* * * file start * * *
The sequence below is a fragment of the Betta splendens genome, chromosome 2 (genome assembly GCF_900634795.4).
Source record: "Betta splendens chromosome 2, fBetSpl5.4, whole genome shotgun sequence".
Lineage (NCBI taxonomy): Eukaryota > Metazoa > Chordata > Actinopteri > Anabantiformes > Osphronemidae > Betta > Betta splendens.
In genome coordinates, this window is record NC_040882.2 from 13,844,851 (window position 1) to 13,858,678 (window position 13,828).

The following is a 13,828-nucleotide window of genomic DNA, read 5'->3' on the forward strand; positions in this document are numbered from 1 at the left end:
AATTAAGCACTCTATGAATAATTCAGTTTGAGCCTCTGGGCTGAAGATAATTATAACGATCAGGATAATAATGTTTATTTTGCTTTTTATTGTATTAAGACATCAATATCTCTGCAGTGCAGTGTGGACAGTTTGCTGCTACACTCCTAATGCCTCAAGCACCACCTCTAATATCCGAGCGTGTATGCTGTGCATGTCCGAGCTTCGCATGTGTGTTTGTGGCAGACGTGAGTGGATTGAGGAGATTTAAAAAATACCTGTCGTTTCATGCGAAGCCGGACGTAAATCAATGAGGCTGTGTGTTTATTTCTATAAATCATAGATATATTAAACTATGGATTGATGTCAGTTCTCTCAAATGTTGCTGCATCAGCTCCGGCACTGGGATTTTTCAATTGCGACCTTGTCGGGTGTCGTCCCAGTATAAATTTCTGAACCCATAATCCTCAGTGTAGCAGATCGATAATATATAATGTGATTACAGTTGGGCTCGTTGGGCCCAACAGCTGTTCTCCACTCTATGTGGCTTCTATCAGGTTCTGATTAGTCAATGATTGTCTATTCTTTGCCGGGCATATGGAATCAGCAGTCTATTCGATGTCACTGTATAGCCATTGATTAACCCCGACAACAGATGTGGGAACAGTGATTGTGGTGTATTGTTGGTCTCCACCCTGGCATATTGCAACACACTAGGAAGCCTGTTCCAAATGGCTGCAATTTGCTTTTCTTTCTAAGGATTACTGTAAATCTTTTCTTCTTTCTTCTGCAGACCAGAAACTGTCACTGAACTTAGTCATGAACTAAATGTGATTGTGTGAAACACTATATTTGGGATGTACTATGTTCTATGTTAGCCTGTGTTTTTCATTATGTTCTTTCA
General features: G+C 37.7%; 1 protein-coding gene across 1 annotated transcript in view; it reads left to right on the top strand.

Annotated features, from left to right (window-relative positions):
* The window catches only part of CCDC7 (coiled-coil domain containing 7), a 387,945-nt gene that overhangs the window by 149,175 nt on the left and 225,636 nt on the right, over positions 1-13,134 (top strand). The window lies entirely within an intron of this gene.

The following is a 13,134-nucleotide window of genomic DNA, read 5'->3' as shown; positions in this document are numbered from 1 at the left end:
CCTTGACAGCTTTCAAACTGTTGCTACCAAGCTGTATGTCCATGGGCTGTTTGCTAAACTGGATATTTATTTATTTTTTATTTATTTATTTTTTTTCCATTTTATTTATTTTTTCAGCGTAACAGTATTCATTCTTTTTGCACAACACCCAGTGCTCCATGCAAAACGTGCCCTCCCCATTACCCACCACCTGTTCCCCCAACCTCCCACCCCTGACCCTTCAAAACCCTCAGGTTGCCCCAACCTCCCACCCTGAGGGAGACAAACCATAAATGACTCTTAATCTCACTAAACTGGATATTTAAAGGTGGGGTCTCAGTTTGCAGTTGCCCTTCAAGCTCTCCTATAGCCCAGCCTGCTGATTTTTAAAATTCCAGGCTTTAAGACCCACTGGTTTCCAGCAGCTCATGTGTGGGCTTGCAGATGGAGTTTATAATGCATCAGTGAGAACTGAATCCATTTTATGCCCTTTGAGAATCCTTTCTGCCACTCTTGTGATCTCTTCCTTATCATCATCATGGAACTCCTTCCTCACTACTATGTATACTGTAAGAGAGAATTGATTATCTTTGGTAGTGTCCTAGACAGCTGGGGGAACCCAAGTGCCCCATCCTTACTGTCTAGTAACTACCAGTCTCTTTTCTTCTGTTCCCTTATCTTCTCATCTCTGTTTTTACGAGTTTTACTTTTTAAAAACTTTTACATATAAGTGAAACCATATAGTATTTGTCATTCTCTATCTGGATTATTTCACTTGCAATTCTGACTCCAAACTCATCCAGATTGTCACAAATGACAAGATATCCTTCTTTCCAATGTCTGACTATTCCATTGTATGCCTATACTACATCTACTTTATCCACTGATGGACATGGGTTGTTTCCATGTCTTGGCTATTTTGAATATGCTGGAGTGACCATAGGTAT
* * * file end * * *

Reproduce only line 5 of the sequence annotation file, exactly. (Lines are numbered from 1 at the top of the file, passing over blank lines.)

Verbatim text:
The following is a 13,828-nucleotide window of genomic DNA, read 5'->3' on the forward strand; positions in this document are numbered from 1 at the left end: